SHARING RANGELAND KNOWLEDGE
By Mary A. Scott
The 2018 Rosebud Area Youth and Adult Range Workshops were held on Tuesday, July 31st in a pasture near Rosebud, SD. Attendees in the Adult Workshop started out the morning with the Tabletop Rainfall Simulator showing runoff and infiltration from different samples of local native range plant communities. The continuous season long grazed sample had more runoff and less infiltration than the sample with a rest rotation management. The participants were able to see firsthand the importance of the 5 key soil health principals that result in higher water infiltration rates which means more water stored in the soil, less runoff, and more biomass above ground. They walked through the pasture to learn more about plant identification along with medicinal and cultural uses. Discussion included how to calculate AUM’s (Animal Unit Month) and stocking rates, measure forage production and monitor pasture usage during the grazing season to avoid overuse of the rangelands. The grazing stick was demonstrated as a tool to help determine forage production and carrying capacity. Instructors also stressed the need for developing a drought plan so one is ready when the actual drought occurs. The participants in attendance were from Todd and Mellette Counties, including local owners and operators of land along with school teachers and Rosebud Sioux Tribe and BIA staff.
Participating youth from the Mission Boys & Girls Club and local 4-H Clubs started off the afternoon learning the differences between a forb, grass and shrub as well as the medicinal and cultural uses for each of the given species. Chokecherries, Indian Breadroot or “timpsila” and jerky made from venison and chokecherries were available for the youth to try; however, the samples of dandelion, chokecherry and rose hip jellies on traditional frybread was the most popular. It was a very educational opportunity for these youth to learn more about the importance of the plants to the Lakota people and culture. The workshop provided an excellent learning environment for children to physically be on the land learning about the diversity of plants that make up the prairie.
Many of the attendees were appreciative of the opportunity to learn more about the rangeland, including soil health and plants. “I’m so glad I came as it was very interesting, and I learned so much!”, commented Bonnie Krogman.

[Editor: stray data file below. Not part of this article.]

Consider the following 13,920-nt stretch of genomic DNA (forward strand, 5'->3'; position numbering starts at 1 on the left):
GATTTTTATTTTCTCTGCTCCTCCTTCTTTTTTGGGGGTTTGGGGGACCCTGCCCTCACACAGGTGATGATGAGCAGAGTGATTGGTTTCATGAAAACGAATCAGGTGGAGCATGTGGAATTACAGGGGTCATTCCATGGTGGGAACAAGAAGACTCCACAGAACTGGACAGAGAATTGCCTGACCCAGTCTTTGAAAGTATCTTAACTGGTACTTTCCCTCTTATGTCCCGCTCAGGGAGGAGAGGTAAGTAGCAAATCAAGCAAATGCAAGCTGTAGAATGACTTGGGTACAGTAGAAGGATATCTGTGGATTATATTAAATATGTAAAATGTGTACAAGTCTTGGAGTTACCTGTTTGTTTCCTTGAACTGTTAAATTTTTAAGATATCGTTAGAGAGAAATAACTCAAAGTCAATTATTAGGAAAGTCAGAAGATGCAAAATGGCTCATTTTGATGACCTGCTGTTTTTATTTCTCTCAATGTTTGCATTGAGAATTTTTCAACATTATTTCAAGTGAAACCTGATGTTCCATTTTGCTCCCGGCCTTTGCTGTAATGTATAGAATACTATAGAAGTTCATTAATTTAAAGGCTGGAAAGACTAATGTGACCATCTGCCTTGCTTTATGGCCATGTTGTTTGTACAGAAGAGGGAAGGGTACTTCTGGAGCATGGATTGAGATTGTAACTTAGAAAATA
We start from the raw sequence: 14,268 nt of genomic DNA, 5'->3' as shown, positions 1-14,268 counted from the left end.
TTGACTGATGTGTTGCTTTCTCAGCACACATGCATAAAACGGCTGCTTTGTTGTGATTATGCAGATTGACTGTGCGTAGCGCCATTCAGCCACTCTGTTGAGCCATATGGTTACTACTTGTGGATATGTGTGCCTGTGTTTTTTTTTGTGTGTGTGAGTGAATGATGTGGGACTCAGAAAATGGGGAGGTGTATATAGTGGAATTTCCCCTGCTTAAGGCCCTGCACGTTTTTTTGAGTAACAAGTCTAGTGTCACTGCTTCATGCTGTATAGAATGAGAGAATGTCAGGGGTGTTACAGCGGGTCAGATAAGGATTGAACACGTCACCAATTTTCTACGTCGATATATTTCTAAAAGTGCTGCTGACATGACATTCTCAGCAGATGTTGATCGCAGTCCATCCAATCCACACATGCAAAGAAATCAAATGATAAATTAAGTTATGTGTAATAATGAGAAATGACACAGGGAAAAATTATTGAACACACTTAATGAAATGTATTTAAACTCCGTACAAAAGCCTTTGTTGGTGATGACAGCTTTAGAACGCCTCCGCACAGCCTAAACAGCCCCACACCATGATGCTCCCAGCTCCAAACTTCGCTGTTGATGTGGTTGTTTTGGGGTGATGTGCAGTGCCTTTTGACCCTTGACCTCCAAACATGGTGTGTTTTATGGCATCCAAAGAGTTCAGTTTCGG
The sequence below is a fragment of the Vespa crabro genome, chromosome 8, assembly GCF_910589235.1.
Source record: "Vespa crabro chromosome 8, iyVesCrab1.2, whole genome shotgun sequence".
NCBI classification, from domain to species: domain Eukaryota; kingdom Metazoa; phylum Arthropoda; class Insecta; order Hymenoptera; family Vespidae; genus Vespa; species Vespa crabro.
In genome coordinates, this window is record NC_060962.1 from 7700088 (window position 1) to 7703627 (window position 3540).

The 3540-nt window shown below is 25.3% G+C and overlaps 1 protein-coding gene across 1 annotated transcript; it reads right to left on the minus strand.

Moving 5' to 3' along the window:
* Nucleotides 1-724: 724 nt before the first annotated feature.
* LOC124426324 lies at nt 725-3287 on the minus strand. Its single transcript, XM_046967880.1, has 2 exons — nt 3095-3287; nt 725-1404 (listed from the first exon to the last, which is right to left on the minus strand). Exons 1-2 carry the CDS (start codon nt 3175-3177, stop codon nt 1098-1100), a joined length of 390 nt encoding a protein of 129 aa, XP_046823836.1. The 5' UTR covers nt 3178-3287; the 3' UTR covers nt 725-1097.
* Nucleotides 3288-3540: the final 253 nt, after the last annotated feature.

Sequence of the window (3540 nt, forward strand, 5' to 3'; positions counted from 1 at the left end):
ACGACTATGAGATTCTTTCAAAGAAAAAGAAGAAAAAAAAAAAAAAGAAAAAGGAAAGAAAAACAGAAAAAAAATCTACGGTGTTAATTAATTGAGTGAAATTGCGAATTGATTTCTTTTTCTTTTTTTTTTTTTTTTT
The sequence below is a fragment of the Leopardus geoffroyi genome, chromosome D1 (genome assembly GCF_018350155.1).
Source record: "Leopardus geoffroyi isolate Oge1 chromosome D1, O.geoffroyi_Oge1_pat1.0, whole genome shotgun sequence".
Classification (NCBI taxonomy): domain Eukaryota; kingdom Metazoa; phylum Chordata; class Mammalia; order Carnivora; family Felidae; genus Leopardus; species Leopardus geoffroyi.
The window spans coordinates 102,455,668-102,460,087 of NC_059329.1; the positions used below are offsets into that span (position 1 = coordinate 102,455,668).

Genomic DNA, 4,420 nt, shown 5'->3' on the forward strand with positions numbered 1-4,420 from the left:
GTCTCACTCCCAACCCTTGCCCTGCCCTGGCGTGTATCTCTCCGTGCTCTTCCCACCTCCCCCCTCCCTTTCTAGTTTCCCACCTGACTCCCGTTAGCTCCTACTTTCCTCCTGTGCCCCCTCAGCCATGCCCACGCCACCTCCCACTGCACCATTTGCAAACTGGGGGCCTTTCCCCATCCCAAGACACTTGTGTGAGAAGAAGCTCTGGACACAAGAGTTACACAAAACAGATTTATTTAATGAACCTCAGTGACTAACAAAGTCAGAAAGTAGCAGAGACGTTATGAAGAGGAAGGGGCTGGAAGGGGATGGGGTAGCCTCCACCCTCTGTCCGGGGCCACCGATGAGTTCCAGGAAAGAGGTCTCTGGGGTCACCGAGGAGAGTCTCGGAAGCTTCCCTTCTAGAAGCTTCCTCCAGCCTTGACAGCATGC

These workshops were coordinated through a partnership of the Natural Resources Conservation Service (NRCS) and SDSU Extension. NRCS staff included Mary Scott, Tribal Liaison and Cody Kartak, Soil Conservationist along with SDSU Extension staff Ron Frederick, 4-H Youth Program Advisor; Sean Kelly, Range Management Field Specialist; Jimmy Doyle, Natural Resources Extension Field Specialist; Rachel Lindvall, Community Development Field Specialist; and volunteer, Deanna Eagle Feather. A special thanks to the Rosebud Tribal Ranch for use of the land, Midwest Fertilizer and Seed of Kilgore, NE for sponsoring the lunch and the South Dakota Grassland Coalition for providing workshop materials.
Kinship with the land is an important aspect of Lakota Culture, the organizers of the workshop hope to continue this annual educational opportunity for many years to come.
See attached pictures (Courtesy Photos):
Photo 1 – 2018 Range Workshop crew that coordinated and shared their knowledge (l-r): Rachel Lindvall, Deanna Eagle Feather, Cody Kartak, Sean Kelly, Jimmy Doyle, Mark Lindvall, Mary Scott and Ron Fredericks.
Photo 2 – Sean Kelly, SDSU Extension Service, giving plant identification illustration to the youth.
Photo 3 – Youth participants testing the dandelion, chokecherry and rose hip jellies on traditional frybread was very popular.
Alexander "Sandy" Smart, Ph.D.
Rangeland Management Extension Specialist / Professor
Sustainable Agriculture Research and Education (SARE) Coordinator for South Dakota
Undergraduate Range Science Program Leader
Department of Natural Resource Management
South Dakota State University
1097 North Campus Drive
Brookings, SD 57007
office phone 605-688-4017